Lehigh University
The Vault at PfaffsAn Archive of Art and Literature by the Bohemians of Antebellum New York
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Text for Page 144 [08-10-1860]

	          Sally�s Confidences.
closed it to the mother.    There was a row, but
Sally would not retract.            She must have been
unhappy enough at times, and rebellious in spirit,
for upon my incidentally mentioning a youthful pro-
ject of my own � when I came to maturity reckon-
ing up what I had cost and paying it, to be
quit of obligation � she acknowledged entertaining
a similar bitter fancy.                    She has heard Mat-
ty�s beauty praised, but evidently thinks cheaply,
if not a little contemptuously of her sister�s intel-
lect.    Sally, quick-spirited if not sensitive, resents
Matty�s occasional sulks, when the younger girl
will give short answers or none at all, as I, in
common with others, have experienced.   With Eliza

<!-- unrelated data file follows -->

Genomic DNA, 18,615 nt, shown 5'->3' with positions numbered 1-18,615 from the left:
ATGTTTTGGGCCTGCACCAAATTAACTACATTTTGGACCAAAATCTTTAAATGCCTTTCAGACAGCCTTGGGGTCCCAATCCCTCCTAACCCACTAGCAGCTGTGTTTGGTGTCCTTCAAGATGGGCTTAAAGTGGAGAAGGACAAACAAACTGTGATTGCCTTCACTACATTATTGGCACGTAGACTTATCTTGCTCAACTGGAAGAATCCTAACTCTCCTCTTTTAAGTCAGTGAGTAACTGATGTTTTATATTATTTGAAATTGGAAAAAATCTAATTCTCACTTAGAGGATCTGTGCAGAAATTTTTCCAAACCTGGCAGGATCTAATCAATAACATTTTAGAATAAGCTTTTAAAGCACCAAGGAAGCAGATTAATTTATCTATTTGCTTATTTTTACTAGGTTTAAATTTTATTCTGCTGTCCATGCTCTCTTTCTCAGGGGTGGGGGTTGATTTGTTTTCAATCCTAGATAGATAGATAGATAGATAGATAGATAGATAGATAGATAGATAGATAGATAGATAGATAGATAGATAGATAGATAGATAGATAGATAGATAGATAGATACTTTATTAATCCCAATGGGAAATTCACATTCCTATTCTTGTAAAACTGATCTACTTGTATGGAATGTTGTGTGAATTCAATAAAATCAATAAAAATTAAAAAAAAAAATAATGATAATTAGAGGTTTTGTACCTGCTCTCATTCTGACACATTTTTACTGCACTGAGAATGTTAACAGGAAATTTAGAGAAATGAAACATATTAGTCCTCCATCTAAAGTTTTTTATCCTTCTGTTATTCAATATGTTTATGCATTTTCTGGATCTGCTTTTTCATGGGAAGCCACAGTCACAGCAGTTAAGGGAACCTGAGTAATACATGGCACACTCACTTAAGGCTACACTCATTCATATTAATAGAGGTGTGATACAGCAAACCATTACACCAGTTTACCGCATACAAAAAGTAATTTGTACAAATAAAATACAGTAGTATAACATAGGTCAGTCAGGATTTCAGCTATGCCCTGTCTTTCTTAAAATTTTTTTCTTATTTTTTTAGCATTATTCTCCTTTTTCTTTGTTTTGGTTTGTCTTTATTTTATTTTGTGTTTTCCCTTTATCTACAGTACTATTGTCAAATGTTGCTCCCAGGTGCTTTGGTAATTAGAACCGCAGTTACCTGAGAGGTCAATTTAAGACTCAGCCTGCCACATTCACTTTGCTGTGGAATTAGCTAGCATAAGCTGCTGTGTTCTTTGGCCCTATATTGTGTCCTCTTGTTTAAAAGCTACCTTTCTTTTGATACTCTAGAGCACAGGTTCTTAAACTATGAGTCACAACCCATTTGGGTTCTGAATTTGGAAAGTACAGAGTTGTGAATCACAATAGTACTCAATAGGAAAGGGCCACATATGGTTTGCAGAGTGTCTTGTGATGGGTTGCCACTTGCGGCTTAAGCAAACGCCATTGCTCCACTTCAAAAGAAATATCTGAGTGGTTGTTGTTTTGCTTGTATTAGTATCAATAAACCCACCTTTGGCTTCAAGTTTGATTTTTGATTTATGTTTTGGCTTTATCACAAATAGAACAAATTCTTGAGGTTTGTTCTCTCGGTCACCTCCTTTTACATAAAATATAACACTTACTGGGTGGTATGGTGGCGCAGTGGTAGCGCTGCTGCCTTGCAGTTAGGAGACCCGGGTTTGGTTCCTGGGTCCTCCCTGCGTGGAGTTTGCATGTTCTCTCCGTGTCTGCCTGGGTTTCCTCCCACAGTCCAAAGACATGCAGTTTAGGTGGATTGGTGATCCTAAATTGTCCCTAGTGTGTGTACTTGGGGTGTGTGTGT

Sally is on good terms, making her a con-
fidante.    �Eliza,� she says, �don�t reflect, she
jumps at convictions, but somehow, is generally
right.�    To continue; Sally�s admirers, her persis-
tent reading of Thackeray, her spice of morbidness
arising from her position, have all contributed to
form a character I can be interested in and
then sympathize with.    She told me all about Haney,
about Nast, Monroe, and a former admirer of hers,
Truman Bonestal.      I was half-right in my sus-
picion that Haney wouldn�t have cared to have me
at Grafton, last year, I think.         He resented my
being on confidential terms with Sally, alluding to               
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